Eurogroup chief Jeroen Dijsselbloem was targeted by a mail bomb which had been “intercepted”, his spokesman said yesterday (21 March), a day after Greek police found eight “suspect” packages addressed to European officials.
“I can confirm that Minister Dijsselbloem was the target of a mail bomb,” Coen Gelinck told AFP.
“It was however intercepted,” said Gelinck, declining to give any further information or to confirm whether it was one of the packages found in Athens.
Police in the Greek capital found eight packages Monday at the postal service’s main sorting centre north of Athens. The news came after a domestic militant group last week sent mail bombs to the IMF and the German finance ministry.
Monday’s packages were intended for “officials at European countries”, Greek police said.
According to some reports German Finance Minister Wolfgang Schäuble has also been the target of the parcel bombs mailed from Greece.
— Kathimerini English (@ekathimerini) March 15, 2017
— Prof. Steve Hanke (@steve_hanke) March 18, 2017
A police source later said the packages were intended for officials at the Eurogroup and other global institutions.
Last week, a mail bomb sent to the International Monetary Fund’s offices in Paris exploded and injured a secretary. A second bomb sent to the German finance ministry was intercepted by security.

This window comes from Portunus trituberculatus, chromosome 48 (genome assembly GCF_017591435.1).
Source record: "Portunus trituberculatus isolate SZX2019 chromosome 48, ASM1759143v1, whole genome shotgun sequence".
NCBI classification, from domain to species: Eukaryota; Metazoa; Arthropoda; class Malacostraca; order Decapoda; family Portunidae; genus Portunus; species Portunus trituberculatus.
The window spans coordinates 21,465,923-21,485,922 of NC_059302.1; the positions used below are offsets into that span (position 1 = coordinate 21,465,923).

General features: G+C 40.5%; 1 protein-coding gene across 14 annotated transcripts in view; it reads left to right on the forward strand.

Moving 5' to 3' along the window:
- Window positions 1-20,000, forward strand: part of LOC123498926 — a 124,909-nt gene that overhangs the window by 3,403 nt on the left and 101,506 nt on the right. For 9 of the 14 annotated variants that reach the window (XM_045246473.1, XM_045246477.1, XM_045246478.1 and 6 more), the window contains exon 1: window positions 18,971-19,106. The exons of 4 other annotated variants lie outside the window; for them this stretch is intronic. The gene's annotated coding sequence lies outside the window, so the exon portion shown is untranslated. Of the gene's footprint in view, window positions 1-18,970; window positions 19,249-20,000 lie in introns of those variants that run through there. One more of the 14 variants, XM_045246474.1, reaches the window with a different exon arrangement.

Far-left group behind IMF letter bomb. https://t.co/MekTMzCyu0
— Paul Joseph Watson (@PrisonPlanet) March 16, 2017
The investigation so far suggests that both the IMF and the German finance ministry bombs were sent by a far-left group called the Conspiracy of Fire Nuclei, which police thought they had mostly dismantled in 2011.
A source close to the investigation in Paris last week said the mail bomb there consisted of two tubes of black powder and a makeshift electric trigger.
A second Greek police source on Monday said the eight additional packages had been scanned and “found to contain a similar mechanism.”
To make the packages more likely to be opened, the perpetrators listed Greek economic officials and academics as the senders.
Many Greeks blame Germany and the IMF for imposing years of public-sector cuts and policy overhauls in exchange for bailout packages needed to prop up the debt-ridden country.
Dijsselbloem has had several runs-in with Greek ministers during tough austerity talks in the past, most notably with Greece’s firebrand left-wing former finance minister Yanis Varoufakis.